Hyperthermia within a temperature range of 41-45ºC induces apoptosis to varying degrees in many cell lines.17 It induces apoptosis mainly through reactive oxygen species (ROS) generation, and a likely source of elevated ROS production is the mitochondria.17 Mitochondria are believed to produce basal levels of ROS in the form of single-electron leakage to oxygen during normal metabolism.18 This can increase dramatically under conditions in which the mitochondria are damaged or exposed to certain toxic conditions.17 In addition, HT can also alter the expression of the Bax and Bcl-2 genes, where such changes are dependent on the sensitivity of cell lines to HT.19 In thermo-resistant cell lines, HT by itself cannot change the expression of Bax and Bcl-2, but the combination of HT and chemotherapy or radiotherapy can up-regulate Bax and down-regulate Bcl-2 expression.20 Furthermore, hyperthermia-induced increase in intracellular Ca2+ ion ([Ca2+]i) concentration is also thought to be involved in cell death. However, evidence for the role of [Ca2+]i in hyperthermic cell death is contradictory. Some investigators have stated that HT-induced increase in Ca2+ does not play a key role,21 while others have concluded that thermal perturbations in [Ca2+]i are among the primary events leading to heat-induced cell killing.22 These observations suggest that the role of Ca2+ in HT-induced cell killing may be dependent on cell type. HT is reported to increase the expression of the receptor inositol triphosphate23 which may regulate the release of Ca2+. Generally, Ca2+ can act on multiple targets to trigger apoptosis.24 Lipid peroxidation due to ROS generation is also reported to alter Ca2+ distribution25 and to activate a Ca2+-dependent apoptotic pathway23 (Figure).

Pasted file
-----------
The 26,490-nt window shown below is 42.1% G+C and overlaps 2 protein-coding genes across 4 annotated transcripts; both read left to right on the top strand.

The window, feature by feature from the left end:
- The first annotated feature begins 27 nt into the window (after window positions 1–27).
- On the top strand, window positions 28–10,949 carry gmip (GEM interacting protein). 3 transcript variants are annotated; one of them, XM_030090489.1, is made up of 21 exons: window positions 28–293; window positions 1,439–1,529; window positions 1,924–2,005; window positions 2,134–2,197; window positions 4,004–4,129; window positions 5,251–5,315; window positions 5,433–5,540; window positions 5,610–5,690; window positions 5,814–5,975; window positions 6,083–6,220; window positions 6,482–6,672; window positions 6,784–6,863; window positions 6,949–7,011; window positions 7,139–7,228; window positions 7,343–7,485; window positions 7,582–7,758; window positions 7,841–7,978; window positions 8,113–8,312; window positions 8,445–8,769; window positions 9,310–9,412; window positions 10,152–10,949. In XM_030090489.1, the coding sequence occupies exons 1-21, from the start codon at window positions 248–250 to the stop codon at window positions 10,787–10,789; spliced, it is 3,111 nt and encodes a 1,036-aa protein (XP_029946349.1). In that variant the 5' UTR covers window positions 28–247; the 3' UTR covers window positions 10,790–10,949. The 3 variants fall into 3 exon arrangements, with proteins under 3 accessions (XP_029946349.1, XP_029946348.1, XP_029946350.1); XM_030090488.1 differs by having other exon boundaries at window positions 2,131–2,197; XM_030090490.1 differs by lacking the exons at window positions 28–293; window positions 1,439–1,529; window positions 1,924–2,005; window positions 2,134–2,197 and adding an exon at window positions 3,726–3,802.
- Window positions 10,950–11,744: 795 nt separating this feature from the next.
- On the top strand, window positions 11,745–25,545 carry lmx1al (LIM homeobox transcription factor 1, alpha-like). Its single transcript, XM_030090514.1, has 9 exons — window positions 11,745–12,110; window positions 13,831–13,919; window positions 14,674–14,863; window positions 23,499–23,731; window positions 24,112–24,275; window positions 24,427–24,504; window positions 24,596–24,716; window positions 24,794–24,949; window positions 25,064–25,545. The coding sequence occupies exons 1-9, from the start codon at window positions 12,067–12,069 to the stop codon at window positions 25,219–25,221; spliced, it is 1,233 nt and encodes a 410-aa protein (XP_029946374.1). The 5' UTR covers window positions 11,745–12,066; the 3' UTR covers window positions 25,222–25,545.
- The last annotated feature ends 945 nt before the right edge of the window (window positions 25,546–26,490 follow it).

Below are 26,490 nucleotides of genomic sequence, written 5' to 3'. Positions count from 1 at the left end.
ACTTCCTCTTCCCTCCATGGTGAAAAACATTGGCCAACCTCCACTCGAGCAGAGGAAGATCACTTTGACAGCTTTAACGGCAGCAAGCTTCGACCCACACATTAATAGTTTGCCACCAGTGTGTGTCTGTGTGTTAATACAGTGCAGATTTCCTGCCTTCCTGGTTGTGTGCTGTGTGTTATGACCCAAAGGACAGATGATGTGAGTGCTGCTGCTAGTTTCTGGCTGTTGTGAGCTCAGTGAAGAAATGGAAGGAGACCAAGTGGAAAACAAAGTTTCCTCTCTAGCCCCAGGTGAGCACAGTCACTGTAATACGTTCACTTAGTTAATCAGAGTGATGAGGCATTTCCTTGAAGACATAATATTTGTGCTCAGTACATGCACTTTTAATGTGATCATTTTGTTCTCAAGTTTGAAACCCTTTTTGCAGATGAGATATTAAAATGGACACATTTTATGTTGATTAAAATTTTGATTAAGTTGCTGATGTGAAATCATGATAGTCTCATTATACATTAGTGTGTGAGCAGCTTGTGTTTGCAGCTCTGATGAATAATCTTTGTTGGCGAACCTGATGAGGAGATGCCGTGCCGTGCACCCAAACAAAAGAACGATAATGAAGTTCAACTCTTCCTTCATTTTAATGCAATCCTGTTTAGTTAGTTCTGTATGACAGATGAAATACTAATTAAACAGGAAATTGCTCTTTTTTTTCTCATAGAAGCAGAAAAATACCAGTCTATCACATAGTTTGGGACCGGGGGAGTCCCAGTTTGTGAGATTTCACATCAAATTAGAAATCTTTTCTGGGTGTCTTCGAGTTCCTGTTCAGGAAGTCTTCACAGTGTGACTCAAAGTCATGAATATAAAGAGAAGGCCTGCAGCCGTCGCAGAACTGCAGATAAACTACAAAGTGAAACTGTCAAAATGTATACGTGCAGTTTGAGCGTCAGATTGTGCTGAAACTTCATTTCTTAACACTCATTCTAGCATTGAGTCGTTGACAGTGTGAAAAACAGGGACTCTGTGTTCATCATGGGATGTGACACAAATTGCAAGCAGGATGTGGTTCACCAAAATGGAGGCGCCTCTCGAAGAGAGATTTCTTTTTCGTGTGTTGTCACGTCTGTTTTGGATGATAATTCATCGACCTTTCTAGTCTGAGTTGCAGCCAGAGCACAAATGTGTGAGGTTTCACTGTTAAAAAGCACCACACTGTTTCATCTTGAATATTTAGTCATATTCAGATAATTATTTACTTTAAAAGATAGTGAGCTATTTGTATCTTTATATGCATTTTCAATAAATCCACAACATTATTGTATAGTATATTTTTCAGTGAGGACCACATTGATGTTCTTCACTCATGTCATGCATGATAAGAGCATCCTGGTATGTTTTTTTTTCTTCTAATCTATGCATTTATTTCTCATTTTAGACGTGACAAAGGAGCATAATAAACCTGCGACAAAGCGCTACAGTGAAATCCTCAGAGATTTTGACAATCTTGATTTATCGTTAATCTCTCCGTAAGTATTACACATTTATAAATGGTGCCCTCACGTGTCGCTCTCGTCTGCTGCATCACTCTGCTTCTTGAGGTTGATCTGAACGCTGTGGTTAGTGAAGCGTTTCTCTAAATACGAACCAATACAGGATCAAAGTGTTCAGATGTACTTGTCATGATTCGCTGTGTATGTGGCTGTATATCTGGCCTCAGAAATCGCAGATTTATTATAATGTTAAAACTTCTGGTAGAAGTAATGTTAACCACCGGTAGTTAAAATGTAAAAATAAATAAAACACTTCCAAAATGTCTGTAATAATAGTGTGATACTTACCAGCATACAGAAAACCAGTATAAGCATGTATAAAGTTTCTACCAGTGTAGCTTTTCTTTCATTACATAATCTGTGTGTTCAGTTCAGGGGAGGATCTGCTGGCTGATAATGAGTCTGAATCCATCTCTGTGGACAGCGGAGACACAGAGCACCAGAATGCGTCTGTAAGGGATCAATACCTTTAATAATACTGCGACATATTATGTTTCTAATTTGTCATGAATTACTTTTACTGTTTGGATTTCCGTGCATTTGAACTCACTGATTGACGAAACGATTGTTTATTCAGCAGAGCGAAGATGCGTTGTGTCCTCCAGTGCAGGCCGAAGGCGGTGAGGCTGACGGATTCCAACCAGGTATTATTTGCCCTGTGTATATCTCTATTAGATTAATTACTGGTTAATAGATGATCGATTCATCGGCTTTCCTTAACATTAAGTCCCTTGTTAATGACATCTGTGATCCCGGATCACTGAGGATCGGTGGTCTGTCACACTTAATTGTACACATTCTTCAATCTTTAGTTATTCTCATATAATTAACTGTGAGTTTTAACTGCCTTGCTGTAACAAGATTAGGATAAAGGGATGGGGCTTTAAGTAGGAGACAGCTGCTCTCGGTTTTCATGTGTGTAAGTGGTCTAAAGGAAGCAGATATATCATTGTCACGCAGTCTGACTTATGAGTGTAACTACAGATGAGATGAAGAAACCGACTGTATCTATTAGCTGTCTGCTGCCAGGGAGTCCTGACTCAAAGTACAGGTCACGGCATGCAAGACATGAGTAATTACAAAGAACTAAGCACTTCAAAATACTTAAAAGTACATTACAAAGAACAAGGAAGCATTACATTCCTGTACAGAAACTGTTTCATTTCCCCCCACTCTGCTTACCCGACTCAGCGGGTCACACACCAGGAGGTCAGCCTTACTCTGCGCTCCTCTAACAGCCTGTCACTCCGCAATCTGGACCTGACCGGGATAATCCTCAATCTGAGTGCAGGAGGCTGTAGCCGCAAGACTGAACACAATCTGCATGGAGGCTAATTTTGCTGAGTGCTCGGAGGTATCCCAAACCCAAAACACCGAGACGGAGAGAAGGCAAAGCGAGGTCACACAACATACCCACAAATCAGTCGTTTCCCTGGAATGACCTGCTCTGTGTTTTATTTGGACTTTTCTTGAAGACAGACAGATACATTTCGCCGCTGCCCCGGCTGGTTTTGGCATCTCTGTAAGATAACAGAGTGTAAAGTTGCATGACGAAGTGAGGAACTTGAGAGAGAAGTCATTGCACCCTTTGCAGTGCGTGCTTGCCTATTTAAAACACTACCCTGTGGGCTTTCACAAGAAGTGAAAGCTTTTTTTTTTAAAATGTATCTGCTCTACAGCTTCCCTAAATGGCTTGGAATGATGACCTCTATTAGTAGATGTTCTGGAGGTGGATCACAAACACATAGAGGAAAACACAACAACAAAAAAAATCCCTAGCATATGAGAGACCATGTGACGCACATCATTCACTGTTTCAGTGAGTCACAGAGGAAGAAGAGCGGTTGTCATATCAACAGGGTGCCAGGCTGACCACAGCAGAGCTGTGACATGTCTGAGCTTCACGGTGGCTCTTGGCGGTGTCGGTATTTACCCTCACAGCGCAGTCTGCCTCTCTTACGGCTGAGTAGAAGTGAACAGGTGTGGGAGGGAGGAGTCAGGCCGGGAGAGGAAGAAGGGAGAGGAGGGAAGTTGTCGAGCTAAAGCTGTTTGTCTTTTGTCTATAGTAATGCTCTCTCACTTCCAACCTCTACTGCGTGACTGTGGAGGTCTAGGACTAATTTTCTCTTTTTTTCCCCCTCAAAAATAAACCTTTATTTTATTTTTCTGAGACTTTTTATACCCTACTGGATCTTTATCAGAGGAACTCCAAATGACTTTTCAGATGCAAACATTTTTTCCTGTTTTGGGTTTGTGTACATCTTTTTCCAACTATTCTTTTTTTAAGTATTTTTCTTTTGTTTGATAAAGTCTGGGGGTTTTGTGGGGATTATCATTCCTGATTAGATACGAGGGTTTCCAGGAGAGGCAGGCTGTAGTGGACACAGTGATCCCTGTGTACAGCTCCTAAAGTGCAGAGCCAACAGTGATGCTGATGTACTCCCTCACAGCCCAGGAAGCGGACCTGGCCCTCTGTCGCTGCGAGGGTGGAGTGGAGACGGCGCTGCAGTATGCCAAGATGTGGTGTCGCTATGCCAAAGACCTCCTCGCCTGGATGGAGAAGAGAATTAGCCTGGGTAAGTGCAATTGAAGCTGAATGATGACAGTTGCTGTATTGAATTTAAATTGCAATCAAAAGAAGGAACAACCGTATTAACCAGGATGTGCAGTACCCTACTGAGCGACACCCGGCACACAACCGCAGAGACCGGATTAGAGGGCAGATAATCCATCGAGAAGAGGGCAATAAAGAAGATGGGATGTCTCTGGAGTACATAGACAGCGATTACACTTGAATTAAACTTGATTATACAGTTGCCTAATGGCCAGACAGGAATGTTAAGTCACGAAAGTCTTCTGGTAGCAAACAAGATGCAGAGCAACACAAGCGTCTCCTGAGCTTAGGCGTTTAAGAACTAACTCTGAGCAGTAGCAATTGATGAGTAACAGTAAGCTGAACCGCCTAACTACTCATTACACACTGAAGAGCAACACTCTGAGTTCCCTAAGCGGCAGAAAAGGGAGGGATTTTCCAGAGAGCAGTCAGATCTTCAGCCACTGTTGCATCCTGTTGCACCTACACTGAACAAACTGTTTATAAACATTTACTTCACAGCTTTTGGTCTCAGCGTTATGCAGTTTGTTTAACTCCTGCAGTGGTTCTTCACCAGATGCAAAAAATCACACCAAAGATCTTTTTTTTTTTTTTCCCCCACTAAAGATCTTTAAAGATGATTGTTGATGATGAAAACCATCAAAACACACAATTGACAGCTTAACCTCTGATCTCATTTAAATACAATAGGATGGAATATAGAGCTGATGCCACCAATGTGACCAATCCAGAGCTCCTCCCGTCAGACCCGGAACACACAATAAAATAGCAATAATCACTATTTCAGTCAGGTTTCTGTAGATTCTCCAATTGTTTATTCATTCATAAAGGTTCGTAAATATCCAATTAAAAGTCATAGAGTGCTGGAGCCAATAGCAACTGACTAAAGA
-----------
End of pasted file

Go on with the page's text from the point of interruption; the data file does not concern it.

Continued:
Anti-apoptotic signaling pathways
HT is also responsible to activate survival/antiapoptotic pathways that lead to the development of thermo tolerance. Signalling factors, such as Akt, p38, extracellular signal-regulated kinase (ERK) etc play important roles in anti-apoptosis or cellular proliferation pathways.26 Such anti-apoptosis and cytoprotective signalling factors are negative for hyperthermic cancer therapy. Therefore, targeted inhibition of the anti-apoptotic signalling pathways is an attractive approach for the development of hyperthermia-induced chemo-sensitisation.
Heat shock proteins (HSPs)
Heat shock proteins (HSPs) were originally identified as proteins whose expression was markedly increased by heat shock.26 HSPs represent a heterogeneous group of molecular chaperones consisting of at least five sub-groups with different molecular mass and partially varying biological function. HSPs are usually divided into small HSPs (molecular mass <40 kDa), and the HSPs60, HSPs70, HSPs90 and HSPs100 proteins families.26 All HSPs families share their chaperoning function, i.e. they unselectively bind to hydrophobic protein sequences liberated by denaturation. Thus they prevent irreversible interaction with neighbour proteins that would result in a loss of function. Several HSPs are expressed even in unstressed cells and play important function in normal cell physiology.26 HSPs synthesis can be induced within minutes by activation of so-called ‘heat shock factors’(HSF). In hyperthermia, HSPs are thought to be involved in the protection of cells against heat damage.
Hyperthermia and drug resistance